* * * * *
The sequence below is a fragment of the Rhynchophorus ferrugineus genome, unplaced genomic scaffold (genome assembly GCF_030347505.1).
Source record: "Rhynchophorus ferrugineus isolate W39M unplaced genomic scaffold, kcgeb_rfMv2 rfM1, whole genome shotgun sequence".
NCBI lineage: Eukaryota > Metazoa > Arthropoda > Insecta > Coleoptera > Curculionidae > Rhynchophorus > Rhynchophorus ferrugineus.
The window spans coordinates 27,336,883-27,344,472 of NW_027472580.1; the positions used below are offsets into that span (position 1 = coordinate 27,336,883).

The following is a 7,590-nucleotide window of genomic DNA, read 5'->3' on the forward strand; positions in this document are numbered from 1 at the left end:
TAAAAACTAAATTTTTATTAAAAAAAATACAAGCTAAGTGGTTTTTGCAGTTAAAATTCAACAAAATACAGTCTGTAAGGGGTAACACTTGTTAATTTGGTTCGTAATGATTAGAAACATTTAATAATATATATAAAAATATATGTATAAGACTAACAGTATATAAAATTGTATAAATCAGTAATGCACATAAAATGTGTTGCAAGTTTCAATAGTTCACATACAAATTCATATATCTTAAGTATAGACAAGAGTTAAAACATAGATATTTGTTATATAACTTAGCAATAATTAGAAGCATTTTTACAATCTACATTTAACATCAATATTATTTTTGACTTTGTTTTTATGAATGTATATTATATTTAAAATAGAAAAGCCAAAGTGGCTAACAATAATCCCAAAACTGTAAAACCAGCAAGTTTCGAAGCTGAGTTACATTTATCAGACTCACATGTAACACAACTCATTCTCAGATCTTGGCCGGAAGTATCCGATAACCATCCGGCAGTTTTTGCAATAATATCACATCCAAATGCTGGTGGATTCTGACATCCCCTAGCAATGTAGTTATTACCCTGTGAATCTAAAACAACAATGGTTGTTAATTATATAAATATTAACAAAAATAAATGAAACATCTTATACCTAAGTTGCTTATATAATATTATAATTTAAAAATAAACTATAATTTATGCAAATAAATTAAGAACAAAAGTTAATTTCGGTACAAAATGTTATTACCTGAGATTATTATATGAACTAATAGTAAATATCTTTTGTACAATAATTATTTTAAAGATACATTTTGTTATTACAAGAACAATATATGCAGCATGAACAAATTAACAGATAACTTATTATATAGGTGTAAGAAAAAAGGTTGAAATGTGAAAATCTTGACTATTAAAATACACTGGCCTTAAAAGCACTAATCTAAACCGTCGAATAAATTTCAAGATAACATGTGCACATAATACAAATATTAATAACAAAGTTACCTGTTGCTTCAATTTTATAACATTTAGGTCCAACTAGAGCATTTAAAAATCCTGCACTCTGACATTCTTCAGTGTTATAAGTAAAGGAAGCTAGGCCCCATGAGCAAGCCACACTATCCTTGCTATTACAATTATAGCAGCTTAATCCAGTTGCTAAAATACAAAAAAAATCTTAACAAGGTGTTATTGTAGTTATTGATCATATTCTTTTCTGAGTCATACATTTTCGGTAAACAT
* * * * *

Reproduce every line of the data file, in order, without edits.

The sequence below is a fragment of the Rhynchophorus ferrugineus genome, unplaced genomic scaffold (genome assembly GCF_030347505.1).
Source record: "Rhynchophorus ferrugineus isolate W39M unplaced genomic scaffold, kcgeb_rfMv2 rfM1, whole genome shotgun sequence".
NCBI lineage: Eukaryota > Metazoa > Arthropoda > Insecta > Coleoptera > Curculionidae > Rhynchophorus > Rhynchophorus ferrugineus.
The window spans coordinates 27,336,883-27,344,472 of NW_027472580.1; the positions used below are offsets into that span (position 1 = coordinate 27,336,883).

The following is a 7,590-nucleotide window of genomic DNA, read 5'->3' on the forward strand; positions in this document are numbered from 1 at the left end:
TAAAAACTAAATTTTTATTAAAAAAAATACAAGCTAAGTGGTTTTTGCAGTTAAAATTCAACAAAATACAGTCTGTAAGGGGTAACACTTGTTAATTTGGTTCGTAATGATTAGAAACATTTAATAATATATATAAAAATATATGTATAAGACTAACAGTATATAAAATTGTATAAATCAGTAATGCACATAAAATGTGTTGCAAGTTTCAATAGTTCACATACAAATTCATATATCTTAAGTATAGACAAGAGTTAAAACATAGATATTTGTTATATAACTTAGCAATAATTAGAAGCATTTTTACAATCTACATTTAACATCAATATTATTTTTGACTTTGTTTTTATGAATGTATATTATATTTAAAATAGAAAAGCCAAAGTGGCTAACAATAATCCCAAAACTGTAAAACCAGCAAGTTTCGAAGCTGAGTTACATTTATCAGACTCACATGTAACACAACTCATTCTCAGATCTTGGCCGGAAGTATCCGATAACCATCCGGCAGTTTTTGCAATAATATCACATCCAAATGCTGGTGGATTCTGACATCCCCTAGCAATGTAGTTATTACCCTGTGAATCTAAAACAACAATGGTTGTTAATTATATAAATATTAACAAAAATAAATGAAACATCTTATACCTAAGTTGCTTATATAATATTATAATTTAAAAATAAACTATAATTTATGCAAATAAATTAAGAACAAAAGTTAATTTCGGTACAAAATGTTATTACCTGAGATTATTATATGAACTAATAGTAAATATCTTTTGTACAATAATTATTTTAAAGATACATTTTGTTATTACAAGAACAATATATGCAGCATGAACAAATTAACAGATAACTTATTATATAGGTGTAAGAAAAAAGGTTGAAATGTGAAAATCTTGACTATTAAAATACACTGGCCTTAAAAGCACTAATCTAAACCGTCGAATAAATTTCAAGATAACATGTGCACATAATACAAATATTAATAACAAAGTTACCTGTTGCTTCAATTTTATAACATTTAGGTCCAACTAGAGCATTTAAAAATCCTGCACTCTGACATTCTTCAGTGTTATAAGTAAAGGAAGCTAGGCCCCATGAGCAAGCCACACTATCCTTGCTATTACAATTATAGCAGCTTAATCCAGTTGCTAAAATACAAAAAAAATCTTAACAAGGTGTTATTGTAGTTATTGATCATATTCTTTTCTGAGTCATACATTTTCGGTAAACAT